NFL embraces diagnostic imaging, EHRs
The Buffalo Bills announced Wednesday they will partner with Carestream Health to develop new imaging technology aimed at early detection of brain injuries. It's just the latest development for a league that's deploying health IT in football stadiums nationwide.
The Buffalo Bills will work with Carestream and Johns Hopkins University to research and develop new 3D imaging systems, including a cone beam CT system developed for musculoskeletal radiology and orthopaedic imaging of extremities, with applications ranging from traumatic injury to arthritis and osteoporosis, officials say.
This partnership seeks to develop new technology not just to drive earlier diagnosis and assessment of injuries, but to develop medical standards that indicate if an athlete can return to play. It will also study long-term degenerative medical conditions of the head and brain.
“The NFL supports initiatives that will help us better understand the impact of traumatic brain injuries and the effect on players’ health, with the goal of advancing sports medicine to provide better care for all athletes,” said Russ Brandon, president and CEO of the Buffalo Bills. “This collaboration is an important step that will help with this effort.”
Carestream has installed a new CARESTREAM DRX-Ascend System and a DIRECTVIEW CR System at Ralph Wilson Stadium to enable the Buffalo Bills medical staff to instantly access X-ray images and determine whether a player can return to a game or a practice session, or if further treatment is necessary.
“By working with clinicians and sports medicine experts to obtain information that will aid in our development of advanced medical imaging solutions for head and other injuries, we have an opportunity to apply our expertise to help improve the lives of athletes and people in our communities,” said Diana L. Nole, president of digital medical solutions at Carestream.
“The prevalence and severity of TBI has come dramatically to light in the last decade,” said Jeffrey H. Siewerdsen, a professor in the Department of Biomedical Engineering at Johns Hopkins University. “Our work will create a system capable of detecting TBI at the point of care, leveraging a major advance in imaging capability to confidently diagnose subtle brain injury and direct patients to appropriate therapy, avoid repeat injury and stem the debilitating effects of undetected disease.”
Beyond imaging technology, the NFL will also be using electronic health records league-wide this fall. Healthcare IT News reported in 2012 that it had contracted with Westborough, Mass.-based eClinicalWorks to serve its 32 teams
"The health and safety of our players continues to be our number one priority," Brian McCarthy, NFL's vice president of communications, told Healthcare IT News in November 2012. "We want to provide team medical staff with the latest technology that will help with their care and treatment of players in real time at the team facility, in the locker room [and] on the sidelines."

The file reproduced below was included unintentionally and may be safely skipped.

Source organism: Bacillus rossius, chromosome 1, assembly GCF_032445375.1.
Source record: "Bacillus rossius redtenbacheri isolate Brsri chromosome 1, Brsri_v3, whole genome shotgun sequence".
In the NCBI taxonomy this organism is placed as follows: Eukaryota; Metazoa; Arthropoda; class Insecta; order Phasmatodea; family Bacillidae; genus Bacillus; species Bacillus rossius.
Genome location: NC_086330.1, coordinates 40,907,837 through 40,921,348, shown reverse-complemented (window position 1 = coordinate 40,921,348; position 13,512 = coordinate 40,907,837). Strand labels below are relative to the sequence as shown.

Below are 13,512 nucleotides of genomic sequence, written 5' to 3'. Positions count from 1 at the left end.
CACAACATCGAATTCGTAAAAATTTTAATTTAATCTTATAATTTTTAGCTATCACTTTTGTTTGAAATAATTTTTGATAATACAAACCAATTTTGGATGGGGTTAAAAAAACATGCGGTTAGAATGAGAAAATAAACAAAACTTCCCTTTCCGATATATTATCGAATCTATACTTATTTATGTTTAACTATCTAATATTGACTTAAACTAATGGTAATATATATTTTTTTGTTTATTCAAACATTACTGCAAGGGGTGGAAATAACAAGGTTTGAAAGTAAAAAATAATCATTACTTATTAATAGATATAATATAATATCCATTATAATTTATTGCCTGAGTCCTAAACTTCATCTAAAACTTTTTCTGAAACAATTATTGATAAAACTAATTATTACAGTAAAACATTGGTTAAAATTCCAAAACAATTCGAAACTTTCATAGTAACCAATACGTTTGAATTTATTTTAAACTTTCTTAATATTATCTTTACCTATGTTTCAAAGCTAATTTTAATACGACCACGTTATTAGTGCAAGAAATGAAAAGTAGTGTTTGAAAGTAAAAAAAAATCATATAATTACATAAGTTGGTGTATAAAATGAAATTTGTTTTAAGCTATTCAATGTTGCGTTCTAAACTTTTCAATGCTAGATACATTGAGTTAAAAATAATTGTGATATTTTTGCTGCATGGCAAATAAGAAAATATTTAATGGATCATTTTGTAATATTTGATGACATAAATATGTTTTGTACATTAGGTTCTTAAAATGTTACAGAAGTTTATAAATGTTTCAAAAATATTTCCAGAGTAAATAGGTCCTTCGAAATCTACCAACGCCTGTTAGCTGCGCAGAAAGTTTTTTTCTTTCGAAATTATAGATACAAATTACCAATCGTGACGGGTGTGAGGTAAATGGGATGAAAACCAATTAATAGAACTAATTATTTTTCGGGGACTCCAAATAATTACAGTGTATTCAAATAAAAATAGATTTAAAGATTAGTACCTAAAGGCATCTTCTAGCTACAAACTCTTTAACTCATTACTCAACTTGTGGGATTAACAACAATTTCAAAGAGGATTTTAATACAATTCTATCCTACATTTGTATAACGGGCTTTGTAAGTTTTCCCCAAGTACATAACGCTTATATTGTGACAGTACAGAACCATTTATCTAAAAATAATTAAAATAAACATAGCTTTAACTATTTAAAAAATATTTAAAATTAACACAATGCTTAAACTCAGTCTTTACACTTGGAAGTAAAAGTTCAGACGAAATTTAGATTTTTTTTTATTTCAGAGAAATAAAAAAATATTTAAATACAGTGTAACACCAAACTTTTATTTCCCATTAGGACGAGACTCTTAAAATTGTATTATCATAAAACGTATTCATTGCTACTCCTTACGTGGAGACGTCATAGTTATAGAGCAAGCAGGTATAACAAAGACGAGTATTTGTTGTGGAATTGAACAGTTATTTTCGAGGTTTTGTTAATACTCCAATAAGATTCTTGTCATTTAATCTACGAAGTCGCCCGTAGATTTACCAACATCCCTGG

In fact, the NFL was required to move to digital records, thanks to the 2011 collective bargaining agreement with the players union, which called on the league to "develop and implement an online, 24-hour electronic medical record system" and implement it before August 2013.
Owners initially opposed the move, but the union pressed the case that electronic records were critical protecting players' health and safety.
In July, USA Today reported that iPad-based EHRs may soon be coming to the sidelines, enabling team docs to have players' entire medical record – imaging files, injury data and more – within easy reach.
Eight teams will participate in the iPad pilot program: Baltimore Ravens, Denver Broncos, Houston Texans, New England Patriots, New York Giants, New York Jets, Pittsburgh Steelers and San Francisco 49ers.
Each iPad will be loaded with software that includes the Sideline Concussion Assessment Tool (SCAT-3) a neurocognitive test that can determine whether a player has a concussion, according to the paper.
"If we can just sit him down and say, 'Look, here's your balance test and your cognitive skills, your memory, your reaction time,' now they've got a visual of that, which is a very positive step forward with the players accepting that they have an issue and wanting to get it resolved," James Bradley, the Pittsburgh Steelers' head orthopedic surgeon and chairman of the league's medical research committee, told USA Today's Tom Pelissero.
As this flurry of health IT activity happens at the professional level, even local and high school football teams could soon be embracing new technologies as a key to player safety.
With more and more states passing laws mandating medical clearance by a qualified healthcare provider, such as a neurologist, before concussed athletes can return to play, this past year the Mayo Clinic published a study, "Teleconcussion: An Innovative Approach to Screening, Diagnosis, and Management of Mild Traumatic Brain Injury," which studied student athletes in rural communities.
"As the number of qualified healthcare providers with expertise in the diagnosis and management of concussions remains very small" in these areas, researchers wrote, "patient safety and the ability to fulfill these legislative return-to-play requirements present unique problems to rural communities without easy access to subspecialty care. Telemedicine is a possible means by which to address the needs of the rural student-athlete."
[See also: NFL adopts EHRs]
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